This has been a tough month for me in my efforts to live more simply. I had several things start up all at once, both work related and volunteer related. I have realized that I have trouble saying no. But what is worse than that is that I have trouble with opening my mouth and volunteering for things that I’m not even asked to do.
I belong to 5 different organizations for which I volunteer my time. Each one of them is important to me for different reasons, but I’m so far in over my head that I have had trouble sleeping and just keeping my head above water. Three of these organizations are work/industry related. They are professional organizations. The other two are personal. I belong to them simply because the cause is important to me.
Aside from my volunteer organizations, the fall semester began at the end of August for the community college where I teach part time. Thus, my workload has increased. This is fine – it is something I knew was coming and I planned for. I just didn’t plan for it very well.
So I’ve really needed some inspiration and motivation this month to keep on working toward simplifying my life. You see, it really is WORK. It isn’t as easy as it sounds. Which brings me to the first blog post I want to share with you.
Mary of Mary Organizes explains that
“The baby step to change approach looks really good on paper, but it doesn’t usually work. Baby steps lack momentum. For each baby step forward, you end up taking a baby step back, so really you are just baby stepping in place like you’re on a treadmill. You’re stuck.”
Yup. This was a very real situation for me this month. I told one organization that after 6 years of volunteering for committees, and even chairing the entire organization for a year, I need move on. The very next thing I did was ask another organization if they needed help with a big project! Hello?!?! That is ZERO progress toward reducing my volunteer commitments. I need to take Mary’s advice and be more intense about making changes. Mary’s post is really about making changes to declutter your home, but her advice is applicable to any situation where you want to make big change happen.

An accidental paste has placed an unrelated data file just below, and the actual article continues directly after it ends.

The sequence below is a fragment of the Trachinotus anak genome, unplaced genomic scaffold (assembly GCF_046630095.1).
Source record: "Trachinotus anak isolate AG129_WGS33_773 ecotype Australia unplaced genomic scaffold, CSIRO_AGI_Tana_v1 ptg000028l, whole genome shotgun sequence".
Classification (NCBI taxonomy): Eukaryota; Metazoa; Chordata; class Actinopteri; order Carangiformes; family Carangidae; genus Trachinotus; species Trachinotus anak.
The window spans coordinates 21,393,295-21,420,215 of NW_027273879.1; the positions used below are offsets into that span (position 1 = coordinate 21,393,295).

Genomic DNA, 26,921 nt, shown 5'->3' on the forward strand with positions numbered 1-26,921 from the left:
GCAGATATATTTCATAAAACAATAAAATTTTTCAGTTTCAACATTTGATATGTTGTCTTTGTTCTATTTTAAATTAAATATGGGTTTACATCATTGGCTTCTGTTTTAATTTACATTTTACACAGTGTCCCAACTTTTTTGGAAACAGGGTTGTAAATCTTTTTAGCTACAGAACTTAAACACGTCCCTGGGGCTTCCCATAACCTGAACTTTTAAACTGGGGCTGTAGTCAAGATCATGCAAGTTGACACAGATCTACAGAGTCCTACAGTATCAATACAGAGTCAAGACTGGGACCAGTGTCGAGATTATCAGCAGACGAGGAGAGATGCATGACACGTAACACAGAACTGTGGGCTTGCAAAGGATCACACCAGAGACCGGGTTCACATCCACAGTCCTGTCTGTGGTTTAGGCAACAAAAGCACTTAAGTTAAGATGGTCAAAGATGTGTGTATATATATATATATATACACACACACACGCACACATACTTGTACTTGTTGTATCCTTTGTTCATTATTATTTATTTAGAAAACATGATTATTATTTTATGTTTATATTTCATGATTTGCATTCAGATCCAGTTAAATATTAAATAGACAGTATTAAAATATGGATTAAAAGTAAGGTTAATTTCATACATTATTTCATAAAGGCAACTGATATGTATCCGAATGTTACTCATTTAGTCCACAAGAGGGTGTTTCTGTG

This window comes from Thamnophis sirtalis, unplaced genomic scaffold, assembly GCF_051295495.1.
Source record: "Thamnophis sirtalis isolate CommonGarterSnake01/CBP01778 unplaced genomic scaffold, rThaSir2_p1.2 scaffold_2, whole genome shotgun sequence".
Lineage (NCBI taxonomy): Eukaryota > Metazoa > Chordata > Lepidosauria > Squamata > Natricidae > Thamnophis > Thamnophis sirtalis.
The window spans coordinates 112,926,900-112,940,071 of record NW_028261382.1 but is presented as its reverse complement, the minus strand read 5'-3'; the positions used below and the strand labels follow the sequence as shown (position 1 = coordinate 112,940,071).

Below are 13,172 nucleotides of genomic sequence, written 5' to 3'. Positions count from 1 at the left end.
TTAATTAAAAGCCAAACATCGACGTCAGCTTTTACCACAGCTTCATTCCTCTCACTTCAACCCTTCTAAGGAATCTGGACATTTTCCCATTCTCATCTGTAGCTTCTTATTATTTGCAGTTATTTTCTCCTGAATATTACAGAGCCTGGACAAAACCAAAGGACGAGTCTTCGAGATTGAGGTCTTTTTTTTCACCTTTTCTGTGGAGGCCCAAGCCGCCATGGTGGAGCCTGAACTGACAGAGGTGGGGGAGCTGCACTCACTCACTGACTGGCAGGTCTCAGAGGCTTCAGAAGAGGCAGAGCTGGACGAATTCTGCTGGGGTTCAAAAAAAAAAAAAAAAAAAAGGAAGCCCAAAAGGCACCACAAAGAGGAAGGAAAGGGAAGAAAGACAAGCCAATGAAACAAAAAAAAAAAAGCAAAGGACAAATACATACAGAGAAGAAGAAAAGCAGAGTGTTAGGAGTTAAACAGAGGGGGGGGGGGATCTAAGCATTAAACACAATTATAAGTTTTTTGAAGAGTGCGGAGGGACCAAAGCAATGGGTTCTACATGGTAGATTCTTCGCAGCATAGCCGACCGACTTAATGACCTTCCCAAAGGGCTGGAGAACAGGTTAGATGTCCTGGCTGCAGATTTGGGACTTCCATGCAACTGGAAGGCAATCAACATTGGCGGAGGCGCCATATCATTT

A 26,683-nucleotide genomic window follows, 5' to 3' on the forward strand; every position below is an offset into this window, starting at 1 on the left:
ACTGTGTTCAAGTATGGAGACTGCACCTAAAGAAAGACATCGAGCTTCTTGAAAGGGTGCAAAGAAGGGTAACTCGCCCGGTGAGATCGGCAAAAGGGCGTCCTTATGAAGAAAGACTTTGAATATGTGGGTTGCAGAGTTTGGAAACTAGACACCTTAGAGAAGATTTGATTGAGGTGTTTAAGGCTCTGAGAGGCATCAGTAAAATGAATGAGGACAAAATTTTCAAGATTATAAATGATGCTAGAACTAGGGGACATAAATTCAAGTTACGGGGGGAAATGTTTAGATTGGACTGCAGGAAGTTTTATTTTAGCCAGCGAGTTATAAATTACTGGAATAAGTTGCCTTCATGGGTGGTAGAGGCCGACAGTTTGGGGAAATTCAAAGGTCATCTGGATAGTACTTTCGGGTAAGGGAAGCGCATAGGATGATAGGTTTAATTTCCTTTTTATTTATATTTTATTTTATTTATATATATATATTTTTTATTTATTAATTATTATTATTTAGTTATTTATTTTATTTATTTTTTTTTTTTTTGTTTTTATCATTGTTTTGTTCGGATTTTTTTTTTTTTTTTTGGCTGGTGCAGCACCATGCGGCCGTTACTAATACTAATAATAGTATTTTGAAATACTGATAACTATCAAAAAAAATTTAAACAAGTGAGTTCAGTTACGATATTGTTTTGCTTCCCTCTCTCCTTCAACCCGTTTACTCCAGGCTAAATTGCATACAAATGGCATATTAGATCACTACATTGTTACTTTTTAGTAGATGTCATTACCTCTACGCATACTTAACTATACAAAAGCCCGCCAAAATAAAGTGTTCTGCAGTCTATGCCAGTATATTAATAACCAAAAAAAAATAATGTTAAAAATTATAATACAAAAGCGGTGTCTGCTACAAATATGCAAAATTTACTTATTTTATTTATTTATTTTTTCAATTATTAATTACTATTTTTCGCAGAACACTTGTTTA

I’ll tell you what, that Miss Millennial over at Millennial on a Budget shares some really great advice. A big part of living more simply is learning to be content. Isn’t it strange that contentment is something that can be learned? It seems like it is something that should just happen. Like when I finish this big project, I’ll be content. Or when I lose 10 pounds, I’ll finally be content. Or when I can afford to gut this old, dated kitchen and install a new fancy kitchen I can finally be content. But that’s just it – contentment doesn’t come from a future event. In order to be truly content, you must be able to accept and be grateful for your life as it is currently. That doesn’t mean you can’t look forward to an accomplishment or a new kitchen! It just means that those things do not define your happiness.
Miss Millennial shares 7 ways to cultivate contentment as a habit, and what I really love about what she writes is that it comes from an honest place. She isn’t saying “I’m so content! Do this and you can be like me!” She comes right out and recognizes that she, herself, has trouble being content. Her tips are wonderful and inspiring. Numbers 2 and 4 are my favorites.
This is a wonderful 21 day guide to help those who have a hard time waking up early change their sleeping habits in order to carve out some time in the early morning hours for a meaningful morning routine. I’m reminded of the time before I had children when I would wake up early every morning and exercise. I loved getting up early. By the time my day really began (2 hours or so after I woke up), I felt energized and ready. Now I long for sleep. I love the feeling of my comfy bed and just want to lay there as long as possible.
Courtney at Be More With Less has reminded me of how wonderful waking up early can be. I am going to start doing this again, and I think I’ll use this time for creativity and reflection.
This goes well with Cultivating Contentment as a Habit. Leo at Zen Habits gives five simple steps to grow beyond gratifying every urge and desire, like eating a donut or checking facebook while sitting at the dinner table. This is something I’ve actually been working on and I guess I didn’t really realize it. I’ve been working hard to stop making impulse buys, which is certainly a kind of instant gratification. I’ve been doing really well at this, and this method has inspired me to work at this in other areas as well. I believe that building the strength to resist instant gratification has so many benefits – better health, more conscious purchases, more meaningful personal interactions, deeper gratitude for life’s gifts, deeper contentment.
I want to hear from you! What inspired you in September? Do you wake up early? What do you do to help you resist instant gratification? Share with me and my readers in the comments below.